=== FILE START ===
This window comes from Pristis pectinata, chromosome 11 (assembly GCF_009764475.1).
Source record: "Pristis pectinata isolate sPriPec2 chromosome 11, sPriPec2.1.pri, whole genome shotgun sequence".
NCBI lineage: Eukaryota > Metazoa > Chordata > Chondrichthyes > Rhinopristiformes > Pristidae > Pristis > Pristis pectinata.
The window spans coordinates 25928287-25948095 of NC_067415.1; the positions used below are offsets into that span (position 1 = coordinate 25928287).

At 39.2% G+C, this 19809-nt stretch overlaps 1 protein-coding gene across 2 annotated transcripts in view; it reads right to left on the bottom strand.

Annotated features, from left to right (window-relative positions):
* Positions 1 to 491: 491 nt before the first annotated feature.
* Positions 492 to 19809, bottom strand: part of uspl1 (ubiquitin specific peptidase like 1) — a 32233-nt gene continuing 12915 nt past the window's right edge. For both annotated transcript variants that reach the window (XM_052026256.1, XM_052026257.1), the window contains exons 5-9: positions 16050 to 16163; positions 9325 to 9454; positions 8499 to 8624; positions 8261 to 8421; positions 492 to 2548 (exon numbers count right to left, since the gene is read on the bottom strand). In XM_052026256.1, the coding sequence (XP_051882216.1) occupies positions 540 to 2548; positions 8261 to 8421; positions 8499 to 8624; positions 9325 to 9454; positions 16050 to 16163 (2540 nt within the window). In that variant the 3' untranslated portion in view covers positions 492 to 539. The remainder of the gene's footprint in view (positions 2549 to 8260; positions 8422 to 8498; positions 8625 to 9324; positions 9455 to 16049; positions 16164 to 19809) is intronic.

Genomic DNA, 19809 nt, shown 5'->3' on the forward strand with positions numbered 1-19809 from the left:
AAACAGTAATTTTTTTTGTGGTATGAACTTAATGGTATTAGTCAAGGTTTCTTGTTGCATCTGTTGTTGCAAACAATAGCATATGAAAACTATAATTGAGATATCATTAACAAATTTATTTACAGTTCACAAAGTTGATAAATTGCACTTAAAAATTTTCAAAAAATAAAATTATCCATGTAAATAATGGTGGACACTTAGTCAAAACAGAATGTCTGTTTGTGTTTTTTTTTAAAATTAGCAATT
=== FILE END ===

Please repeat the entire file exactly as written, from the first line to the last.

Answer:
This window comes from Pristis pectinata, chromosome 11 (assembly GCF_009764475.1).
Source record: "Pristis pectinata isolate sPriPec2 chromosome 11, sPriPec2.1.pri, whole genome shotgun sequence".
NCBI lineage: Eukaryota > Metazoa > Chordata > Chondrichthyes > Rhinopristiformes > Pristidae > Pristis > Pristis pectinata.
The window spans coordinates 25928287-25948095 of NC_067415.1; the positions used below are offsets into that span (position 1 = coordinate 25928287).

At 39.2% G+C, this 19809-nt stretch overlaps 1 protein-coding gene across 2 annotated transcripts in view; it reads right to left on the bottom strand.

Annotated features, from left to right (window-relative positions):
* Positions 1 to 491: 491 nt before the first annotated feature.
* Positions 492 to 19809, bottom strand: part of uspl1 (ubiquitin specific peptidase like 1) — a 32233-nt gene continuing 12915 nt past the window's right edge. For both annotated transcript variants that reach the window (XM_052026256.1, XM_052026257.1), the window contains exons 5-9: positions 16050 to 16163; positions 9325 to 9454; positions 8499 to 8624; positions 8261 to 8421; positions 492 to 2548 (exon numbers count right to left, since the gene is read on the bottom strand). In XM_052026256.1, the coding sequence (XP_051882216.1) occupies positions 540 to 2548; positions 8261 to 8421; positions 8499 to 8624; positions 9325 to 9454; positions 16050 to 16163 (2540 nt within the window). In that variant the 3' untranslated portion in view covers positions 492 to 539. The remainder of the gene's footprint in view (positions 2549 to 8260; positions 8422 to 8498; positions 8625 to 9324; positions 9455 to 16049; positions 16164 to 19809) is intronic.

Genomic DNA, 19809 nt, shown 5'->3' on the forward strand with positions numbered 1-19809 from the left:
AAACAGTAATTTTTTTTGTGGTATGAACTTAATGGTATTAGTCAAGGTTTCTTGTTGCATCTGTTGTTGCAAACAATAGCATATGAAAACTATAATTGAGATATCATTAACAAATTTATTTACAGTTCACAAAGTTGATAAATTGCACTTAAAAATTTTCAAAAAATAAAATTATCCATGTAAATAATGGTGGACACTTAGTCAAAACAGAATGTCTGTTTGTGTTTTTTTTTAAAATTAGCAATT